Action News reports on an alarming issue that is becoming prevalent not only in north Florida but all over Florida. Many children in Florida are taken to adult care centers in an emergency instead of pediatric facilities, which are equipped to handle traumas. A young 9 year old was a Pop Warner football star in Jacksonville was the subject of the issue a couple years ago. Back in April of 2012, he crossed a busy street in Jacksonville, trying to get some snacks at a nearby convenience store when a car collided with him. Paramedics found Davis unconscious in the road. According to the Tampa Bay Times, his skull was fractured and his brain was swelling and bleeding. The Times said, instead of taking him to the pediatric facility, paramedics took him to an adult trauma center which was closer.But they couldn’t treat his brain injuries, and by the time medical personnel got him to a pediatric center it was too late. Justin never woke up. The Times reports that Florida guidelines require children with traumatic injuries to be treated at facilities that specialize in pediatric care. But, often they are taken to a closer adult care center instead.
The Times calls it an unintended consequence of Florida’s trauma system expanding. The Times looked at cases from the last four years, finding more than 100 patients under the age of 16 who wound up at new trauma centers, and more than 60 children had to be transferred to another hospital.
The Times analyzed thousands of hospital billing records for children who were taken to Florida trauma centers over the past four years. Among the findings:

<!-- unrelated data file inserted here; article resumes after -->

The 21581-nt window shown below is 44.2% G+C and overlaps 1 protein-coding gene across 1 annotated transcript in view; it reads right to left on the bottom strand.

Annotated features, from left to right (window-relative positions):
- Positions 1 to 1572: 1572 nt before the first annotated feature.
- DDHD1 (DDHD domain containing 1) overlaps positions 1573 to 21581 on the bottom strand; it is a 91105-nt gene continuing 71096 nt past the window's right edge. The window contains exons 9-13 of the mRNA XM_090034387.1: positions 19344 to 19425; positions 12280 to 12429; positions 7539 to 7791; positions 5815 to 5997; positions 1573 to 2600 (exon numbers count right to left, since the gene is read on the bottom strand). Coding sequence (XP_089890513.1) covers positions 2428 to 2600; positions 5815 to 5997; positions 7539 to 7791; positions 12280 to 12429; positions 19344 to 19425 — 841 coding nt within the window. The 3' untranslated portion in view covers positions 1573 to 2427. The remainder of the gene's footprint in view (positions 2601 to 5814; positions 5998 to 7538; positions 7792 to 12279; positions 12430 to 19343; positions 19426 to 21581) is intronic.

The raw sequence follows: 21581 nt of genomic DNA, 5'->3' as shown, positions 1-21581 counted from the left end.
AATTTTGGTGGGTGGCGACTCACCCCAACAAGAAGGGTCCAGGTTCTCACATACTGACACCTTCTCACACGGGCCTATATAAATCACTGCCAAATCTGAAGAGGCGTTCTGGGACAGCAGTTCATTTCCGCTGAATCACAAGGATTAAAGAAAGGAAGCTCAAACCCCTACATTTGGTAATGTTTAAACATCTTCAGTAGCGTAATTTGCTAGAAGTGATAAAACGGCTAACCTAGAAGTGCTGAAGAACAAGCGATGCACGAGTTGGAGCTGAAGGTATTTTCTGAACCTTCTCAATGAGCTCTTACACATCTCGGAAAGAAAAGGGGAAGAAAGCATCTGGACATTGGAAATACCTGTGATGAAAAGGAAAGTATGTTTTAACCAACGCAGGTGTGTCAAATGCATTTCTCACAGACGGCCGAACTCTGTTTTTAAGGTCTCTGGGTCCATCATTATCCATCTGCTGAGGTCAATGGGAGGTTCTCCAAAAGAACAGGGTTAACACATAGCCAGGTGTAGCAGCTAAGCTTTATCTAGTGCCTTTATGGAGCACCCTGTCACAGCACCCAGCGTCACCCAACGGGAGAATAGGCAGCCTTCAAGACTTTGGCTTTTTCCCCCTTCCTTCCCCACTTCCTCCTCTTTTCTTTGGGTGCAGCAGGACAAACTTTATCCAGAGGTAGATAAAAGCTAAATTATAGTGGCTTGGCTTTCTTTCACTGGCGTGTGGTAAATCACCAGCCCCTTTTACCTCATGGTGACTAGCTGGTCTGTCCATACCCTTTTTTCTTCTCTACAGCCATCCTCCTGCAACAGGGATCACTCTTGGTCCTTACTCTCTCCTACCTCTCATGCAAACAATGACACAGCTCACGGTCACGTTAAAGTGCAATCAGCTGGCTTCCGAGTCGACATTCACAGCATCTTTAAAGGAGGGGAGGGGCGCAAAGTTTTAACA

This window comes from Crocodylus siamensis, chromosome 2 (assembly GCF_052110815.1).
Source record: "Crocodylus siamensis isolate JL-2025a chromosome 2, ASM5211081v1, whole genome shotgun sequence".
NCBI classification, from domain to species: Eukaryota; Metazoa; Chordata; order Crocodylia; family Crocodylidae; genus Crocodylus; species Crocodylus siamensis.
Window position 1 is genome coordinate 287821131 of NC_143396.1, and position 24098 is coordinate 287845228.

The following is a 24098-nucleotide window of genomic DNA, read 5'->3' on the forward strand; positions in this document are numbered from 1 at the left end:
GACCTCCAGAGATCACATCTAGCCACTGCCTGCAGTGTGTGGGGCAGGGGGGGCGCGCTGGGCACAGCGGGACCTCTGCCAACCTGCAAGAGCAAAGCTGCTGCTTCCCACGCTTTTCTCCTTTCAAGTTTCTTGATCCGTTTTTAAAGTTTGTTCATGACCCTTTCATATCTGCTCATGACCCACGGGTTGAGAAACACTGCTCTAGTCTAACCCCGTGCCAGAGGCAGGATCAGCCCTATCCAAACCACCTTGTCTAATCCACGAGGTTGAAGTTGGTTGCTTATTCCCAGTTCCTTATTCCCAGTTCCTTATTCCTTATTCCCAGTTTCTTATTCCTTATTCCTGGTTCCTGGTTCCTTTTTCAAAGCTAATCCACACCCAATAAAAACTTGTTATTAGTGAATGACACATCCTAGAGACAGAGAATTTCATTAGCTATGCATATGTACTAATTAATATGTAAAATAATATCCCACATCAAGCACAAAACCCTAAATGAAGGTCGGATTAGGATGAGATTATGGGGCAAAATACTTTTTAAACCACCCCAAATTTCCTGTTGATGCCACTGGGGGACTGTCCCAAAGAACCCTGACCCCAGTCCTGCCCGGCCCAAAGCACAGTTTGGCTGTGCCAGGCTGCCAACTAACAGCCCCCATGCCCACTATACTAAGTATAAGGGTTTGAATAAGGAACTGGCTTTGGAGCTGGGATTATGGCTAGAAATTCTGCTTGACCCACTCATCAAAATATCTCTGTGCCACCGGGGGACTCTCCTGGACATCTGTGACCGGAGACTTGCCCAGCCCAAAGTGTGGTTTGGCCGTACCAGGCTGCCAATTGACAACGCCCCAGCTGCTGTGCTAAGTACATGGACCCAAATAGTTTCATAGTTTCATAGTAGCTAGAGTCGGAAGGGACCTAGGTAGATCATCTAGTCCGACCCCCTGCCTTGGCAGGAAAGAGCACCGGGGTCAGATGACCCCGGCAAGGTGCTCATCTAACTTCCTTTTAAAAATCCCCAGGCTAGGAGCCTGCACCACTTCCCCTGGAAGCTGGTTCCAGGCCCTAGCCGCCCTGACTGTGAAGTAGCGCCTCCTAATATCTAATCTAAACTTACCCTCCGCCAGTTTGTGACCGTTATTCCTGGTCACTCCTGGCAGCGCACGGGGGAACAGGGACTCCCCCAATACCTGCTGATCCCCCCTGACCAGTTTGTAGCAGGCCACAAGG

¢‚More than 100 patients under 16 wound up at HCA’s new trauma centers even though none of those hospitals are designated by the state to treat children. More than 60 had to be transferred to another hospital for treatment.
¢‚Transfers meant delays of hours, not minutes. In one case, a 13-year-old girl with a concussion and a broken forearm waited more than four hours before she was transferred to another hospital.
¢‚At least three children died after they were first taken to an HCA trauma center for adults despite meeting state criteria to go to a pediatric center. Those children then had to be transferred to get the care they needed. Their injuries may have proven fatal regardless of where they went. But in each case, time would have been saved if the child had been taken directly to a pediatric trauma center.
¢‚Ultimately, paramedics decide where to take an injured child. But the HCA hospitals have a say too. Paramedics contact the hospitals in advance and staff could direct them to a pediatric trauma center.
¢‚The cost can be high, even for children with relatively minor injuries. HCA charged as much as $33,000 last year to patients just for showing up at their trauma centers, even if they can’t be treated and are shipped to another hospital within minutes
Florida has designated 13 hospitals as pediatric trauma centers. Most Floridians live about 50 miles or less from a pediatric-designated trauma center ” close enough that they can expect their children to be taken to one if they suffer a serious injury. But HCA has been opening new adult centers within that distance from the children’s hospitals. (Click here to see the map http://www.tampabay.com/news/health/graphic-hca-adult-centers-compete-with-pediatric-designated-trauma-centers/2197311)